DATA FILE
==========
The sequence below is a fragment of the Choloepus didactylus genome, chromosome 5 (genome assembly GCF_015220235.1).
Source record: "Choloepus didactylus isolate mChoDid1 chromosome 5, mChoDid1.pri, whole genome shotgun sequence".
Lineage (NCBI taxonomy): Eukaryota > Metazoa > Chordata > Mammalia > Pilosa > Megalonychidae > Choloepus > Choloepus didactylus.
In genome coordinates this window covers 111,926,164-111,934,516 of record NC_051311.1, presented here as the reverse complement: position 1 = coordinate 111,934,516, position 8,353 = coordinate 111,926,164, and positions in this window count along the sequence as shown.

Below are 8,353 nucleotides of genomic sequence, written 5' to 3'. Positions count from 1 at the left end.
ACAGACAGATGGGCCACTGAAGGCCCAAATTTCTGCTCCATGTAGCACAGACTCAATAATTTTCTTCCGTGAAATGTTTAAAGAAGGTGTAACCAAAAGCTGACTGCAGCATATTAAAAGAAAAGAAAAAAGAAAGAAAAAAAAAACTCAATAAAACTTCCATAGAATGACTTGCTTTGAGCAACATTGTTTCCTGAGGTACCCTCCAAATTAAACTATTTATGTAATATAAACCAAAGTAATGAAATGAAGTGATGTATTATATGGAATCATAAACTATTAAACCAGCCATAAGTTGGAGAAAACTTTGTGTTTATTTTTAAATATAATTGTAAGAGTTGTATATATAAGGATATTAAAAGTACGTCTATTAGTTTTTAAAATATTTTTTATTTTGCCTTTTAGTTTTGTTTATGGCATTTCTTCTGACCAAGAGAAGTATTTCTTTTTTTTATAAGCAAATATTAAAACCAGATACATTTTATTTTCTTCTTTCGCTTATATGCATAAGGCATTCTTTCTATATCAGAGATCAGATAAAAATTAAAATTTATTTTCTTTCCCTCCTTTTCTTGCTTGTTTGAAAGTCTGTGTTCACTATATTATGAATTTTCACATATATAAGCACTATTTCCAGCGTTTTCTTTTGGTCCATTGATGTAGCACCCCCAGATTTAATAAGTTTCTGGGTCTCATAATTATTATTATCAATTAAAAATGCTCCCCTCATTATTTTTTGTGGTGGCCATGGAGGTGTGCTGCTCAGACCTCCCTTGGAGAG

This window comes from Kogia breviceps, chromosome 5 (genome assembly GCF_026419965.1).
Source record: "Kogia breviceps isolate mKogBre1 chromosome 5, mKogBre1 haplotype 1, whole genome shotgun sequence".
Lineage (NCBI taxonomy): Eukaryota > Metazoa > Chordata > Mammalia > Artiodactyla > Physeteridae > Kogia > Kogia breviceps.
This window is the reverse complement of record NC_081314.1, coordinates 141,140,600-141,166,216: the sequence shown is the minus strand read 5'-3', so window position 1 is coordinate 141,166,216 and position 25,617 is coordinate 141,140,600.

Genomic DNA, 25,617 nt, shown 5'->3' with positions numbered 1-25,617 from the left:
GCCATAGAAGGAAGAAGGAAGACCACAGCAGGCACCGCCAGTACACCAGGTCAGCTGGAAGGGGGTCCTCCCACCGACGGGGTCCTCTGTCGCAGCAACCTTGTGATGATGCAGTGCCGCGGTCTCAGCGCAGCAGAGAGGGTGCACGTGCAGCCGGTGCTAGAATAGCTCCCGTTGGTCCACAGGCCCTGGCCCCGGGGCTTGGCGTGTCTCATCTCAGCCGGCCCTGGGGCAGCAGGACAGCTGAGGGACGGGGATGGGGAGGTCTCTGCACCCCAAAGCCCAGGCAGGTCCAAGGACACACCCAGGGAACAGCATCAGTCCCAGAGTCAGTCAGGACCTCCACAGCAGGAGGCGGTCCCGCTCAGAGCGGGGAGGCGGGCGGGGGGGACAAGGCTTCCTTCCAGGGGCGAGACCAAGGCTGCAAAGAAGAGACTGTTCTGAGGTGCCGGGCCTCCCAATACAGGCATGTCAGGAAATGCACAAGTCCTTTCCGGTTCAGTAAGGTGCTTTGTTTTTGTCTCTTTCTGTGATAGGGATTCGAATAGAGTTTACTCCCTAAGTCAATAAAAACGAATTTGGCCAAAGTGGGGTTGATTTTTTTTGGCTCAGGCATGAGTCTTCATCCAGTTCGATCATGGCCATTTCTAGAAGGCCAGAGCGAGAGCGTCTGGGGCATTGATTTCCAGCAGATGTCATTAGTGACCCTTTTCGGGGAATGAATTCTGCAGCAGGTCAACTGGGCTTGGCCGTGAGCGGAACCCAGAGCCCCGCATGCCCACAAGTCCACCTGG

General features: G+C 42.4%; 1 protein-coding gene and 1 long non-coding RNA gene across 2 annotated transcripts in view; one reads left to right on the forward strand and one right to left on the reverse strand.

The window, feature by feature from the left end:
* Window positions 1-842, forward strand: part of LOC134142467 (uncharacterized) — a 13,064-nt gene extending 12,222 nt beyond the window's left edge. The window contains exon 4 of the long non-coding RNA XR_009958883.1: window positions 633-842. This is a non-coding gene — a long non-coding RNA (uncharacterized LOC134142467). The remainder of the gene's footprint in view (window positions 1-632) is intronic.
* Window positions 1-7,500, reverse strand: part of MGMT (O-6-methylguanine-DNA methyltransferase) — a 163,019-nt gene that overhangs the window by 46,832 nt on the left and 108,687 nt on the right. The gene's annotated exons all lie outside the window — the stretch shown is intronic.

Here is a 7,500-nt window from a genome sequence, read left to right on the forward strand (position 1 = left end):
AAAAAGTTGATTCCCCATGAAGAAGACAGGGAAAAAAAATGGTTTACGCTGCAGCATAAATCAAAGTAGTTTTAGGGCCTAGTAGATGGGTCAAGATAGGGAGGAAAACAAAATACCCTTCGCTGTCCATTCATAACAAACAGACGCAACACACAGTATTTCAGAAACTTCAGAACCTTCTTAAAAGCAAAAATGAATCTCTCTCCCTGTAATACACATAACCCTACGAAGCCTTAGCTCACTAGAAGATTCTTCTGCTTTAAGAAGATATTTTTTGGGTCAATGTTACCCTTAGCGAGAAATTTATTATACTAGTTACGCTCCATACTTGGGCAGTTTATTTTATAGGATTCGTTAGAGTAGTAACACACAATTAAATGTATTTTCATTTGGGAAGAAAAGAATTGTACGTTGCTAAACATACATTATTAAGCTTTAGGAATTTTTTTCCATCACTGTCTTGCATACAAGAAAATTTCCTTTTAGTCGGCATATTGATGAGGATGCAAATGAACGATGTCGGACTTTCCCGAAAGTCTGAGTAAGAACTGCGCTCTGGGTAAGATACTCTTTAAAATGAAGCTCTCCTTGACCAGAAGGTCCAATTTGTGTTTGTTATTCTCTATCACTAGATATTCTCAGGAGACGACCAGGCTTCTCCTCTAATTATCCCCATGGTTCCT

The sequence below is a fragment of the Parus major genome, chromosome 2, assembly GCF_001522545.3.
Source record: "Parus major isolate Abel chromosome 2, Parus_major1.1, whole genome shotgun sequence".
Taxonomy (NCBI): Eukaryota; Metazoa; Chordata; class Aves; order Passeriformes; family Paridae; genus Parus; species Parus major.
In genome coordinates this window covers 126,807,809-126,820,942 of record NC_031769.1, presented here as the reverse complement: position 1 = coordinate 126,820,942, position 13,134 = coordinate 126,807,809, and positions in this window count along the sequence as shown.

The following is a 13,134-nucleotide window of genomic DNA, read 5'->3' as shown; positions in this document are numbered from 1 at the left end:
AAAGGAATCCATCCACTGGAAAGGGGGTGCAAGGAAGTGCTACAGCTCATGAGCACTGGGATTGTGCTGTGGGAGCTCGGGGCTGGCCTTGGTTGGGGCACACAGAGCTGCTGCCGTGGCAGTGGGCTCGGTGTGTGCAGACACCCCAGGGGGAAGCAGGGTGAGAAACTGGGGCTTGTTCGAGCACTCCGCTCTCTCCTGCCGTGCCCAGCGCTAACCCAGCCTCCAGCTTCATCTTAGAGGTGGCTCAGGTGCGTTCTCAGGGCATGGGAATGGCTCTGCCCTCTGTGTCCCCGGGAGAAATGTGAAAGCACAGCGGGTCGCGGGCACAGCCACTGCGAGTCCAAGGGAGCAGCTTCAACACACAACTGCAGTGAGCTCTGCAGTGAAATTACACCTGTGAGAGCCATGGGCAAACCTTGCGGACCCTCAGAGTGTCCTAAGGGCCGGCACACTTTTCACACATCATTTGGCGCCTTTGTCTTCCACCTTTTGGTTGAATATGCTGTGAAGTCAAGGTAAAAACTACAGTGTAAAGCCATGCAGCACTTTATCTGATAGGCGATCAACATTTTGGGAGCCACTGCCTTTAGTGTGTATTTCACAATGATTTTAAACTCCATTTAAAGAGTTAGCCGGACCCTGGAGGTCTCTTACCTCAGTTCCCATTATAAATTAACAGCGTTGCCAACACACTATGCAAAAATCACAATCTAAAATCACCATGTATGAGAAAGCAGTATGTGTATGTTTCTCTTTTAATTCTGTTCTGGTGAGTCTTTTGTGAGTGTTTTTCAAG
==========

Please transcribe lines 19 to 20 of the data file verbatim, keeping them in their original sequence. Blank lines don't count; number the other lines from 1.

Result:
The sequence below is a fragment of the Parus major genome, chromosome 2, assembly GCF_001522545.3.
Source record: "Parus major isolate Abel chromosome 2, Parus_major1.1, whole genome shotgun sequence".